Wardell McNeal

Trying To Make Sense of Something

an artist profile by Devon McKnight

It’s Saturday night, and we’re sitting in Wardell McNeal’s bedroom. Two distracting black kittens are investigating my new smells and playing with anything worth pouncing. It’s a small space in East Oakland. The room is bookshelves. Shelves filled with philosophy, fiction, poetry, Derrida, Baudrillard, Murakami. 

Wardell sits at a tiny desk with an overhead light where he works on his paintings in the small amount of non-working hours he has. His daily grind is trouble shooting marketing strategies and product design at A2B in San Francisco, a company that designs and manufactures electric bikes.  It’s one of those jobs where you’re never really not working, a lot of after hours and late nights. So the weekends have become Wardell’s “studio time.”

He contemplates his everyday sketches. Sketches he makes on the BART commutes from the East Bay to the City or in bars after work where he unwinds with a shot and a beer. These drawings are where I first encountered Wardell under his Instagram name @post_structure. To me these sketches are the work, constant figures of the downtrodden. I was drawn to the mess, the history of line, the prolific-ness, the everyday, the seen, the felt truth of it all.

The sketches exist as themselves, as practice, and as reference. Ideation. They’re him, they’re what he sees and they’re what he sees in others. They’re the overlooked bodies of a society who forgets.

I’m reminded of modern masters like Matisse and Picasso that drew constantly. Constantly sketching models. Contemplating the world through the figure. Wardell wants to perfect his skill. He wants to challenge himself. He wants to know everything. He’s hungry. He shows me pages in his stack of sketchbooks where thoughts were born, where they appear again in another more elevated form, and then later in one of his paintings. Having never been to art school where one presumably learns to paint and draw and sculpt, he has recently embarked on teaching himself. He reads books about Picasso’s Guernica, studies how-to’s on the steps of painting and references Caravaggio’s depictions of horrifying scenes. He sees a Barry McGee show and is inspired. He visits St. Louis and Ferguson and a concept is born.  He is a student of life.  Wardell is an observer, seeing the fine print in the everyday, slowly connecting ever-present parts of his life.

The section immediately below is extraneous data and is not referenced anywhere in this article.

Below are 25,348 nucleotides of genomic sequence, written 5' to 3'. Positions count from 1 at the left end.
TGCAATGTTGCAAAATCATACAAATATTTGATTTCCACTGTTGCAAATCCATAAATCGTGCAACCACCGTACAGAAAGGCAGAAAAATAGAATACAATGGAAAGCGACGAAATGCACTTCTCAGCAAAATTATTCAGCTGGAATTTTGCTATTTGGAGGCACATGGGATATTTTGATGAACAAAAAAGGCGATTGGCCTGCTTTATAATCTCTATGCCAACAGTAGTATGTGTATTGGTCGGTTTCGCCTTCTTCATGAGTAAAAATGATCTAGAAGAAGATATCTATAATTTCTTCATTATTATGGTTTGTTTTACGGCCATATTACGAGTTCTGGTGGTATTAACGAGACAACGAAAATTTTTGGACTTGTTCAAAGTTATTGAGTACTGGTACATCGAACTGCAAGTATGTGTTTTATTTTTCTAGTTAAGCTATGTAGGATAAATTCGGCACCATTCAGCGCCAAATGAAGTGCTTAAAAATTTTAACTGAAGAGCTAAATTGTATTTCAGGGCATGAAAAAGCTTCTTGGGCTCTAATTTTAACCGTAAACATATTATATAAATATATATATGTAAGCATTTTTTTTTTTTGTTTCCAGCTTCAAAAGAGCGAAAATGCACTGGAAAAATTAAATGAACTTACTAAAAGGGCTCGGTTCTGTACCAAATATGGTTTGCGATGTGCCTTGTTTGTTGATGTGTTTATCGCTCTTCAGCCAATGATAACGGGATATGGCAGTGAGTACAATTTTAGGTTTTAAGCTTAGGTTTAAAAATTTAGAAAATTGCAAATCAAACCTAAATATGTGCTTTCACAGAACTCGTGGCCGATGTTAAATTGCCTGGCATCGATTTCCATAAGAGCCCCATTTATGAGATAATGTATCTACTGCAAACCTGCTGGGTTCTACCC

I ask him where the people in his drawings come from. It’s complicated, but it goes back to his first models, his younger brothers who are twins. Long face, round nose, larger lips. Back in the day he’d draw his brothers with exaggerated features and they’d hate it.

But this was also Wardell creating character. You can see his sketches mimic his mood. A long BART ride after a late night working delivers sleepy passengers, or the weight of financial and racial burdens gives way to a long-necked, slumped-over figure.  

I struggle as I write this to name the facial expression: 

-Tired, but a specific tired, tied tightly to a constant head above water and the water is thick with blood

-Disbelief, in the blatant destruction of the body, your body, and a world that is complicit

-Profound loss, as a daily, every single day emotion 

I ask when his practice of daily sketches and Instagram posts started, “sketching and ‘gramming sparsely 2.5 years ago, then started being religious about it around November of last year.”

In late November of 2014, Darren Wilson, the officer who fatally shot unarmed teenager Michael Brown was acquitted of any murder charges and the nation erupted in protests. 

These gestures are the sadness of today, the weight that our generation carries from home to job and out with friends and back home and in to bed with us. 

For the majority of people of color in this country, everyday is like quicksand, eating them alive as they walk down the street. But Wardell stays hungry for more knowledge and skill and life, day in and day out, in the midst of a society where young black bodies have become our detritus.

When I ask Wardell why he draws, he says, “I’m just trying to make sense of something.”

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